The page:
Annotated Picture of opened Latissima highlighting Buttons and Microcontroller

So if we can emulate the signal that is sent between the control plate and the microprocessor we would be able to control the coffee machine. Now we only need to figure out what the signal is.

What Are We Doing Here?

To figure out what the signal is that is being sent around, let’s first take a look at the control plate:

Picture of control plate with buttons and LEDs

We can see the following interesting components on it:

  • a plug with 8 pins
  • 7 LEDs
  • 6 button switches

Our theory is that there must be at least one pin of those eight that has to provide power. Since the cable has one of the eight wires marked red we figured that this might be power. So what do the other 7 pins do? If we think like a programmer we could use a binary flag to represent the states of the 7 LEDs and 6 switches, we would need to use 3 pins for the LEDs and 3 for the switches. What is the last pin doing though?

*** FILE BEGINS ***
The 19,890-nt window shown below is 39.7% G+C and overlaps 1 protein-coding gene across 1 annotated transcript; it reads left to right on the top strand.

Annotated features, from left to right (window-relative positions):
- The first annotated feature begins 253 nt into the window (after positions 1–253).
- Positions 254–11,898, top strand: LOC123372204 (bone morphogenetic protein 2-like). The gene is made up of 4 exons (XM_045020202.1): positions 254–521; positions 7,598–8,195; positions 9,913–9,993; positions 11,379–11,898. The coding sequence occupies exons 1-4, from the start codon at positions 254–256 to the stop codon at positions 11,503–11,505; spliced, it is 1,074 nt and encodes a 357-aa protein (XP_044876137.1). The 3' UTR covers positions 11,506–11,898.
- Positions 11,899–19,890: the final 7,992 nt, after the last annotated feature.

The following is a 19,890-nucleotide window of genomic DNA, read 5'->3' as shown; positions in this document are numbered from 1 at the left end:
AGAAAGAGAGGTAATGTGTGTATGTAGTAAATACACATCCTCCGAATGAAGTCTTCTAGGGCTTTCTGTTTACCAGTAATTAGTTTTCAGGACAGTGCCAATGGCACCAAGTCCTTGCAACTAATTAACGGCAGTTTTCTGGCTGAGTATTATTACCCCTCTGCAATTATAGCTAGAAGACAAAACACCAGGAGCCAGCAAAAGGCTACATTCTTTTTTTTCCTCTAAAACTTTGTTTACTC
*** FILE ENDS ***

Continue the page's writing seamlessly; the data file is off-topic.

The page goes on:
Based on our theory that the first pin is power, let’s connect some power to it and see what happens to the other pins when we press them. For that we connected the one end of the original wire to the control plate and jammed a bunch of jumper wires into the other end. This way we can connect the 7 unknown pins to our Tessel pins.

Picture of cable with jumper wires in it

For power we can choose from a 3.3V and a 5V connection. We tried connecting 3.3V first and saw that the LEDs barely lit up. So we tried 5V (very scientific work going on here) and it worked! Well it semi-worked. Three of our 7 LEDs (LED4, LED5, LED6) lit up. It’s still progress!